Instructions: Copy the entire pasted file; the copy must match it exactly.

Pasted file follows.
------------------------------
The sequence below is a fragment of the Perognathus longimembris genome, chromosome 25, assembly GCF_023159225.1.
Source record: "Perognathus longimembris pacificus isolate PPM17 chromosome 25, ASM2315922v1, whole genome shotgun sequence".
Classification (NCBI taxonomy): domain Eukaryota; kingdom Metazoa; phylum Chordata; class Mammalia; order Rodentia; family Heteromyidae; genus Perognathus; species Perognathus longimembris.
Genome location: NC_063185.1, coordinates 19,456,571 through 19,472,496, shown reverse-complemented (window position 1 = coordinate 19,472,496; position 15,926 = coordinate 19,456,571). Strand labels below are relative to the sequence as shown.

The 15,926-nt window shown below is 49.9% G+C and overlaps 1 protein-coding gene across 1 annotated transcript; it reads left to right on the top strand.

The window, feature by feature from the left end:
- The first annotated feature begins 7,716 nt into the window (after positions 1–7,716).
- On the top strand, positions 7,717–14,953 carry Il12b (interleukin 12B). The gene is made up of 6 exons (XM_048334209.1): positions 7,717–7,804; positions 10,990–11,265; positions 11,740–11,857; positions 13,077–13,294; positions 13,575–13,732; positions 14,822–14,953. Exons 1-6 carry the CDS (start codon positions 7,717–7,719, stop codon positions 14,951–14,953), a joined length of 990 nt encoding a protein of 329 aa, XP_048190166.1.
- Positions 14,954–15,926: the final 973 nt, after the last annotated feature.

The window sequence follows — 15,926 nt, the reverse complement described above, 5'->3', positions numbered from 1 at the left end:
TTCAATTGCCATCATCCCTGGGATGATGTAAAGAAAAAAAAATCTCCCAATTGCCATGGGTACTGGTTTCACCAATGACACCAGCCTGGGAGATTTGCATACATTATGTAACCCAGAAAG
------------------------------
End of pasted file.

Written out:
The sequence below is a fragment of the Perognathus longimembris genome, chromosome 25, assembly GCF_023159225.1.
Source record: "Perognathus longimembris pacificus isolate PPM17 chromosome 25, ASM2315922v1, whole genome shotgun sequence".
Classification (NCBI taxonomy): domain Eukaryota; kingdom Metazoa; phylum Chordata; class Mammalia; order Rodentia; family Heteromyidae; genus Perognathus; species Perognathus longimembris.
Genome location: NC_063185.1, coordinates 19,456,571 through 19,472,496, shown reverse-complemented (window position 1 = coordinate 19,472,496; position 15,926 = coordinate 19,456,571). Strand labels below are relative to the sequence as shown.

The 15,926-nt window shown below is 49.9% G+C and overlaps 1 protein-coding gene across 1 annotated transcript; it reads left to right on the top strand.

The window, feature by feature from the left end:
- The first annotated feature begins 7,716 nt into the window (after positions 1–7,716).
- On the top strand, positions 7,717–14,953 carry Il12b (interleukin 12B). The gene is made up of 6 exons (XM_048334209.1): positions 7,717–7,804; positions 10,990–11,265; positions 11,740–11,857; positions 13,077–13,294; positions 13,575–13,732; positions 14,822–14,953. Exons 1-6 carry the CDS (start codon positions 7,717–7,719, stop codon positions 14,951–14,953), a joined length of 990 nt encoding a protein of 329 aa, XP_048190166.1.
- Positions 14,954–15,926: the final 973 nt, after the last annotated feature.

The window sequence follows — 15,926 nt, the reverse complement described above, 5'->3', positions numbered from 1 at the left end:
TTCAATTGCCATCATCCCTGGGATGATGTAAAGAAAAAAAAATCTCCCAATTGCCATGGGTACTGGTTTCACCAATGACACCAGCCTGGGAGATTTGCATACATTATGTAACCCAGAAAG